4. Jaws, Maui

Shane Dorian and the reason why men strap on life vests and paddle their daggers into the thunderdome. Photo: Epes/A-Frame

Wiping out at Jaws is no fun. First up comes whiplash so violent you barely stay conscious. Then after 10 front somersaults, four cartwheels and seven mctwists, you find yourself 15 feet below the surface fumbling for you parachute cord. Instant relief overcomes you upon inflation, but it’s short-lived. After breaking the surface you have about three and a half seconds to suck in as much of that glorious o2 as possible before a 25 foot wedging double up detonates on your head, which is unfortunately being held up in the firing line by that once-awesome life jacket. Now you’re thrust into another violent underwater gymnastics routine until your lungs are seconds away from bursting. If you pop up before they burst you’re in good shape, that is until a well-meaning jetski driver does a furious burnout in front of you, crashing its rescue sled into the point of your beak before zooming off as the next 10 feet of whitewash engulfs you. At this point you’re basically welcoming unconsciousness to take you away from the pain in your lungs and the cramps firing through your arms and legs. But amazingly, you resurface once again. This is your last shot to grab a hold of that rescue sled instead of head butting it. Hold onto that thing as tight as you can. If you don’t… the Jaws shorebreak is going to use you as a human pin ball.


5. Mavericks, CA

Longest hold down

Now, I haven’t actually surfed Mavericks. But from everything I’ve seen and heard, it seems like at Mavericks it’s super common to have a two-wave hold down. I’m not sure why, but it’s definitely common. I don’t have a huge desire to surf Mavs. I mean, I’d be psyched to surf it in the contest when it’s not crowded, but it’s hard to get psyched to go there when the same swell is hitting Jaws, which is a proper, sick barrel and warm water. It’s hard to give that up. I also rate this spot higher up on the heaviness scale because it’s always paddle, never tow.


6. The Right, WA

Worst deep water hold down 

Photo: Ray Collins
And ever shall this moment live in infamy. Mark Mathews, The Right. Photo: Ray Collins

The Right pushes you way deeper than anywhere I’ve ever surfed before. To the point where you feel like your ears are gonna pop every wave, and you’re trying to equalise as you’re going down. You’re getting rolled and you feel the pressure, and you’re grabbing for your nose to get rid of it. No where else does that. You see two burst eardrums every swell. I don’t know if it can be paddled. I’ve seen a couple of bodyboarders paddle it, but where they’re dropping in is the edge of the barrel. It looks like it’s such a peak, but the distance from where you could paddle into it, to the part where you’re actually going through the barrel, is really far, further than you think. Even making a drop in the spot back where it’s doable, you’d be too deep to make the barrel. If it wasn’t so sharky I’d love to have a try at paddling on a smaller day. I find that place so sharky. I’ve seen glimpses of big ones. But other guys have seen full on huge fins swim past. As if it needs to be any more scary. In saying all that it’s not shallow. I find Chopes more scary when it’s big cause I’m scared of hitting the bottom, whereas at The Right, I can deal with the deep hold down, and not having to worry about hitting the bottom is kinda nice.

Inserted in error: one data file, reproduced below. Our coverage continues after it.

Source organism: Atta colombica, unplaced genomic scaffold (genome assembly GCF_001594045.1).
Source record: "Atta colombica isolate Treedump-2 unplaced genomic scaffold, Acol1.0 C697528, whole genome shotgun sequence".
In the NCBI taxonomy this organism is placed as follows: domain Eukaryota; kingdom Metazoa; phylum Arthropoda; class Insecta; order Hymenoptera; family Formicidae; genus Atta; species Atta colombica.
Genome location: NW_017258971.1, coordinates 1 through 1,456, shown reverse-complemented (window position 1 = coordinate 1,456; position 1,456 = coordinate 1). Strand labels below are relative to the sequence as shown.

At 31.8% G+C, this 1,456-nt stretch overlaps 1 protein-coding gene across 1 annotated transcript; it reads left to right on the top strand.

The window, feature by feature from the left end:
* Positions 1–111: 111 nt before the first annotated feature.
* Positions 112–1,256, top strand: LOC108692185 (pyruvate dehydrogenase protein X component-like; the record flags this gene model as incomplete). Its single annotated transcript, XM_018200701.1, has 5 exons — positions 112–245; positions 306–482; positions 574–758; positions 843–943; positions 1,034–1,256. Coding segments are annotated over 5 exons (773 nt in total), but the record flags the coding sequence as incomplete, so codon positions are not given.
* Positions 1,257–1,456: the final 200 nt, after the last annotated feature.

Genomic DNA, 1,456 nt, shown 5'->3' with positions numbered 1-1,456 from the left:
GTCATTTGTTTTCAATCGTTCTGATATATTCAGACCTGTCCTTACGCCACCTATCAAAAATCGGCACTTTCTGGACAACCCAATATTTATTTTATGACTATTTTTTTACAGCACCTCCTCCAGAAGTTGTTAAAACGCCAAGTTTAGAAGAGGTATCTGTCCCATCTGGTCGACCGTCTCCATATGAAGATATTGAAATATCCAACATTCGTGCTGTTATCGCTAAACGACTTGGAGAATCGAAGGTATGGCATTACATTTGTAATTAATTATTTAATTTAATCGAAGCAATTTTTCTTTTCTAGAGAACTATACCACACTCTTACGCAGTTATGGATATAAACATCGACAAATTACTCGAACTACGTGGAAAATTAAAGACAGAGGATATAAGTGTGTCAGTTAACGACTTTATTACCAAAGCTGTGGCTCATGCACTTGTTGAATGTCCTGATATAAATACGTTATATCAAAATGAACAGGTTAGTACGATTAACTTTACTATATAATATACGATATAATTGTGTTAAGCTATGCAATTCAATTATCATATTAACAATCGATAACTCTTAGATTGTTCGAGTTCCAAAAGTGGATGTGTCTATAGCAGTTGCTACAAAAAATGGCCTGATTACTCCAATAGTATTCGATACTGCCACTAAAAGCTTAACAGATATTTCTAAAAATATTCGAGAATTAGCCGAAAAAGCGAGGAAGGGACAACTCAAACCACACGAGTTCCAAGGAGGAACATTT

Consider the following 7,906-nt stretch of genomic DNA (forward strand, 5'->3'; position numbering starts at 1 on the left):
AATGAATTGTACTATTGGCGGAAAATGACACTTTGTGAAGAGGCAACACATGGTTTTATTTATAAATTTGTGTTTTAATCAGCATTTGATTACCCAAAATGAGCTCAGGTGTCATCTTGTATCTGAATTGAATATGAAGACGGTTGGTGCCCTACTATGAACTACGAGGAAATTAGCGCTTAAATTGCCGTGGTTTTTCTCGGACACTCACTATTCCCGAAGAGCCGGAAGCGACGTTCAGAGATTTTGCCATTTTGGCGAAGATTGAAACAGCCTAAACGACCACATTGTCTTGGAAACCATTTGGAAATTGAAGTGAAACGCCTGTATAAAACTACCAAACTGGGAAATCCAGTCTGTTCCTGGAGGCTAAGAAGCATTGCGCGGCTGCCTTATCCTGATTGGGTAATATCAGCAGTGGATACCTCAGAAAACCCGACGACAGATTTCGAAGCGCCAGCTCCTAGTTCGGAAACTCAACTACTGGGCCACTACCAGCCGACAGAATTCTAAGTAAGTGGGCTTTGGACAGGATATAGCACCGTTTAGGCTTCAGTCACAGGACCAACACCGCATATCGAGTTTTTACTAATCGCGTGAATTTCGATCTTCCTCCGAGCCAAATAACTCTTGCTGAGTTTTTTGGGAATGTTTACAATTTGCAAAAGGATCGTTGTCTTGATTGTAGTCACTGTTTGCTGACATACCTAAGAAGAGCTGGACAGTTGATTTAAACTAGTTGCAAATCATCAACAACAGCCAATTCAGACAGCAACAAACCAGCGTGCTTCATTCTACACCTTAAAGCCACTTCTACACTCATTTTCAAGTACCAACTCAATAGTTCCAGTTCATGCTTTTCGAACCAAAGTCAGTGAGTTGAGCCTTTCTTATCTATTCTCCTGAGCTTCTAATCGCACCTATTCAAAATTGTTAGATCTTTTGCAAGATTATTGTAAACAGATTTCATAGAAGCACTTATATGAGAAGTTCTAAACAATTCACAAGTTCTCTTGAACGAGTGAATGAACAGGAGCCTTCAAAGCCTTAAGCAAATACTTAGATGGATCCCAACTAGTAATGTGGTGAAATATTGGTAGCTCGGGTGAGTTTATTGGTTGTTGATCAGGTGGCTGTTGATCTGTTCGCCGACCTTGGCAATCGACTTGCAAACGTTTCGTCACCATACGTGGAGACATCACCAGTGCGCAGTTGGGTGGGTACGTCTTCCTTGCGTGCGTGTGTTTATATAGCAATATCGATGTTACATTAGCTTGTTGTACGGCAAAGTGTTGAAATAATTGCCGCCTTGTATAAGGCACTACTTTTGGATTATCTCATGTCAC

7. Shipsterns, Tasmania

Worst step

Mark’s done this a whole lot of times, but does it get any easier? The question sure is a valid one.

When it gets to a certain size, it’s the opposite of Chopes where it becomes so unpredictable as to what it’s gonna do, and that’s what makes it real scary. At Shippies you don’t know what it’s gonna do, it steps and might pinch, or run off the reef and close out, or be perfect. That makes it so heavy. The bottom’s not all that heavy. It’s at that level where it’s deep enough so you don’t always hit the bottom. It’s got a mellow crowd. I guess it’s pretty sharky, but I’m used to surfing down there so I don’t worry about it as much. It is cold water though, and it is powerful. It’s those wipeouts where you’re not worried about hitting the bottom, but more worried about the force of the wave tweaking your neck or dislocating your shoulder or something. When you paddle in or let go deep, it’s close to the cliff. But the water seems to sweep you past the bad part of the rock. I’ve been washed onto them, but further down the line. The first time you surf it you fully think you’re gonna be on the rocks if you fall off. But once you get the experience out there, that’s not the thing you’re worried about. The step is Shippies’ most defining factor. It’s the whole thing of trying to get off the step and into the barrel in one smooth motion. Often your timing’s out so you’re off the step and don’t get time to put in your bottom turn so you get lipped in the back, or something. Then there’s all that force, on top of you being in an awkward position.